The COID-19 sanctions will remain in effect in Bolton and Trafford – there were reasons for the government to lift the local lockdown after the local U-turn, but the council has raised their demands.
Both local councils cited growth Coronavirus The transition sought restrictions for a two-week stay with Trafford Council’s controlling labor group “in the interest of public safety.”
Bolton Council said in a “sudden and unexpected rise” COVID-19 Cases need to be taken “seriously”.
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Announcing that the existing lockdown would continue, Health Secretary Matt Hancock said the infection rate had “more than tripled in a week in Bolton and doubled since the last review at Trafford”.
This means Bolton and Trafford residents will still not be allowed to socialize in their homes, gardens, pubs or restaurants with other homes for the foreseeable future.
According to the plan, social gatherings in Stockport, Burnley, Handburn and parts of Bradford, Calderdale and Kirkleys may resume in the first week of today.
Bolton’s latest Public Health England data shows that the weekly incidence rate is now at 66.6 per 100,000 at it compared to 18.9 between 17 and 23 August.
Similarly, the rate at Trafford stands at 17.8 to 36.8.
Mr Hancock said: “After significant changes in the level of infection over the last few days, it has been decided that Bolton and Trafford will now be subject to existing restrictions.
“The decision was made in collaboration with local leaders after reviewing the latest data.”
He added: “As we continue to work together we can reduce rates and I urge everyone to follow the rules and continue their role – if you have symptoms, check by practicing self-related and social distance.”
Local political leaders in Bolton argued for the removal of the ban because of the reduction in cases – but changed their minds after jumping into the case.
The analysis found that the new cases were not limited to just one region, community or workplace, the city council said.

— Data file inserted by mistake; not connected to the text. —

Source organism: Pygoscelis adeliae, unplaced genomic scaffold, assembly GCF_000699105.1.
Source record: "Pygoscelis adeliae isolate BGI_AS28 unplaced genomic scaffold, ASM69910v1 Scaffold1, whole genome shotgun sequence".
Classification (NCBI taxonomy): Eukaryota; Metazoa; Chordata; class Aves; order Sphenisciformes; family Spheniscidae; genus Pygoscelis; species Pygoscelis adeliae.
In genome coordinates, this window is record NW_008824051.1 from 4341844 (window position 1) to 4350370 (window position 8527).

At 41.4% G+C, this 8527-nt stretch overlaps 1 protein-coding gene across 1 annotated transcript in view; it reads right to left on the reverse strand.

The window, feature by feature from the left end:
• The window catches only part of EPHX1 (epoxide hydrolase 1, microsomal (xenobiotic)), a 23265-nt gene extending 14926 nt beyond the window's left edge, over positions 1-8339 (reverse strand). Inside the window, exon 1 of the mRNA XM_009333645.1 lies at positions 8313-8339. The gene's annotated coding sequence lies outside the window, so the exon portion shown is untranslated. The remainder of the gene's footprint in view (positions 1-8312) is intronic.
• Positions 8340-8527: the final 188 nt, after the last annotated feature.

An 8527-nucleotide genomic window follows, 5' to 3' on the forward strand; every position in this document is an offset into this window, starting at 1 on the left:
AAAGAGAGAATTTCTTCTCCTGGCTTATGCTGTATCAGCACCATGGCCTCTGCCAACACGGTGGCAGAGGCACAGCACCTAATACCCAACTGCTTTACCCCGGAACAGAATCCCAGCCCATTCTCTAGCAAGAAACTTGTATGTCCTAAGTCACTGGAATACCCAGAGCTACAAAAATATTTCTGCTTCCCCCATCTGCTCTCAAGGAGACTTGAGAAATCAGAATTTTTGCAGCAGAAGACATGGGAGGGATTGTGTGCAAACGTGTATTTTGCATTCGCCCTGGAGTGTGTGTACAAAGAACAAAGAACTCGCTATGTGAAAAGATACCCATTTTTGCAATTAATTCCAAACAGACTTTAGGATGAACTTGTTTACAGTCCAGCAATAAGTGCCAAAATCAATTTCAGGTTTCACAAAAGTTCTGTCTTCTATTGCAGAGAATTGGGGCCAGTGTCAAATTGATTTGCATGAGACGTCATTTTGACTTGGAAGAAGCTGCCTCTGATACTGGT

Infections between different families were seen as the main cause of the spike, with people aged 18-99 representing an overwhelming majority in new cases.
Council leaders at Trafford recommended that sanctions should be maintained to wait for further evidence of a sustainable downward trend in the positive case, but he was dismissed by the government.
Greater Manchester Mayor Andy Burnham has previously said that reducing restrictions in the territories was “completely unreasonable”, and called on people to “continue to be instructed” not to hold social gatherings in their homes.
He and the Greater Manchester Combined Authority (GMCA), which consists of 10 larger Manchester councils, have called on ministers to agree on a strategy to get out of the remaining local restrictions “as soon as possible safely”.
There are still arrangements in Manchester, Rochdale, Barry, Thameside, Salford, Preston and Leicester where residents are still prohibited from seeing others in their homes or parks.
Mr. Burnham wrote a letter to Mr. Hancock offering assistance with targeted testing and traces of the most affected communities.
A GMCA spokesman said: “It is clear that targeted, hyper-local door-to-door action is more effective than explicit geographical restrictions.”
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